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Supreme Court Rulings on DOMA and Prop 8 Put Us on the Right Path

Supreme Court Decides Whether Of Not To Review Challenge Of California's Prop 8On a great day for those of us who support equal rights pertaining to the LGBT community, the Supreme Court made the correct decisions on Prop 8 and DOMA. They determined that the petitioners who continued to defend Prop 8 after the state refused to appeal the lower courts’ decisions didn’t have the standing to challenge the decision. While this didn’t give us the ruling on the merits of the case that could have legalized same-sex marriage nationwide, it did what was intended by the lawsuit and ended the discrimination of Prop 8 in California.

While the Prop 8 ruling was great, the DOMA ruling is the decision that may be the first large push against the dominoes that are falling in line to the path of equality in the United States. The Supreme Court ruled that DOMA was unconstitutional because it violated the Fifth Amendment. In the majority opinion, the Supreme Court wrote, “By seeking to injure the very class New York seeks to protect, DOMA violates basic due process and equal protection principles applicable to the Federal Government.” What they are basically saying is that the federal government cannot deny a group of people the protection of marriage that the state has determined they deserve.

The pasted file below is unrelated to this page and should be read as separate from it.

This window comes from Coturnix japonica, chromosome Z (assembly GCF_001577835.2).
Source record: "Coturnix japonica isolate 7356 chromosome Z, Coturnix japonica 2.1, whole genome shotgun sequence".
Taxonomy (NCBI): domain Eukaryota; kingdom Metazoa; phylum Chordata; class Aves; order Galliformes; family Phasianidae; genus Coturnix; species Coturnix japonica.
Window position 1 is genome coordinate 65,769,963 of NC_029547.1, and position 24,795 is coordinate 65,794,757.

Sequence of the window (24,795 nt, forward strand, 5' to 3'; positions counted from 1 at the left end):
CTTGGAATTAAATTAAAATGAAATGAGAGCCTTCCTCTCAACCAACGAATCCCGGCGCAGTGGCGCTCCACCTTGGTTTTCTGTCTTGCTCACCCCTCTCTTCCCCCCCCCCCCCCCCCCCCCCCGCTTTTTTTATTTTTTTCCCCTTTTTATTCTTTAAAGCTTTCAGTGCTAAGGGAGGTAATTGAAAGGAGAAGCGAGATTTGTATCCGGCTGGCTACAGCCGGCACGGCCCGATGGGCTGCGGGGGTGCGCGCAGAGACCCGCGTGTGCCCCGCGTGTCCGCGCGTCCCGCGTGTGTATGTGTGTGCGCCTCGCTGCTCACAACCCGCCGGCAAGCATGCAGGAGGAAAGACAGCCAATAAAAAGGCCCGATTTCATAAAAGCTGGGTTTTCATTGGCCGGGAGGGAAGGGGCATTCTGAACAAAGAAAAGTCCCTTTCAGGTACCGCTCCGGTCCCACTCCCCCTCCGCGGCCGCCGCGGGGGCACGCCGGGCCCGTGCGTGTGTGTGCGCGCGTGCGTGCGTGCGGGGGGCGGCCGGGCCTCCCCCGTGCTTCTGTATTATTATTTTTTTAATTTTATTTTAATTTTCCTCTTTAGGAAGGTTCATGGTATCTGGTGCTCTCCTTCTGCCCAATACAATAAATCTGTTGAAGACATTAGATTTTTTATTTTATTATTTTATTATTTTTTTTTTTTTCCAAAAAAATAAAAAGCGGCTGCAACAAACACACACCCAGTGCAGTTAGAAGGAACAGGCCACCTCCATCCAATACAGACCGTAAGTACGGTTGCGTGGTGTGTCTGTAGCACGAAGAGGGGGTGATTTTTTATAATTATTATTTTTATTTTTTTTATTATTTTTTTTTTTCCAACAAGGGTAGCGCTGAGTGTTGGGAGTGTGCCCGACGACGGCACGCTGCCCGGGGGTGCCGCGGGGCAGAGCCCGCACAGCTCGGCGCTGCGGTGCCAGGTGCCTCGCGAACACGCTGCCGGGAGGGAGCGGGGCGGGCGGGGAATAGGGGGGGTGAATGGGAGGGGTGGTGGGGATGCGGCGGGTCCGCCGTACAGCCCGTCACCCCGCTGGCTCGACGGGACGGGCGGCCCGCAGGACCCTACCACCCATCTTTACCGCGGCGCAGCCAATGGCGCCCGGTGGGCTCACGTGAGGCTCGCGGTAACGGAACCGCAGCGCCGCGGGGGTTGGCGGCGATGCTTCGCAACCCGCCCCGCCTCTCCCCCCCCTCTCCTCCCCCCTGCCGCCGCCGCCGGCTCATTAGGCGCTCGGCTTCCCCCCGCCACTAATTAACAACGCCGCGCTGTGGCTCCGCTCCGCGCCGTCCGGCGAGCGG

Why is this important? Other than the fact that it strikes down a law that I believe is in the same class as the Jim Crow laws, it opens the door to recognition of gay marriage throughout the United States. The federal government will be forced to provide the same protections to legally married homosexual couples as they do to their heterosexual counterparts. This is great for all of the couples affected, but I see it as a smaller step preceding the major leap.

SameSexWikiMapI believe the next step will continue in one of two ways. There could be a challenge to one of the gay marriage laws or state constitutional amendments that is decided by the court on its merits. This could legalize gay marriage throughout the country. Another path would be for states to be forced to recognize same-sex marriages across state lines just as they do for heterosexual marriages. If the government has the responsibility to afford the same rights and protections to same-sex couples, then this concept should also apply to the recognition of their marriage in another state. If a case is brought against a state that does not recognize a gay couple legally married in another state, the court may find that the state has the obligation to recognize that marriage just as it would recognize the marriage of a heterosexual couple. The DOMA decision didn’t make this ruling, but it can easily be used as a basis for this type of lawsuit. If this does happen, all states would be forced to recognized gay marriage. States would still have the sovereignty to make a decision about the performance of gay marriages in their own state, but they would be forced to apply the laws that recognize marriages across state lines equally.

Whatever path the journey to equality takes in our country, we have reason to celebrate our progress today. We are on the right road. All signs are pointing to a nation that will eventually, as Martin Luther King Jr. so eloquently pronounced, “live out the true meaning of its creed: ‘We hold these truths to be self-evident: that all men are created equal.’”


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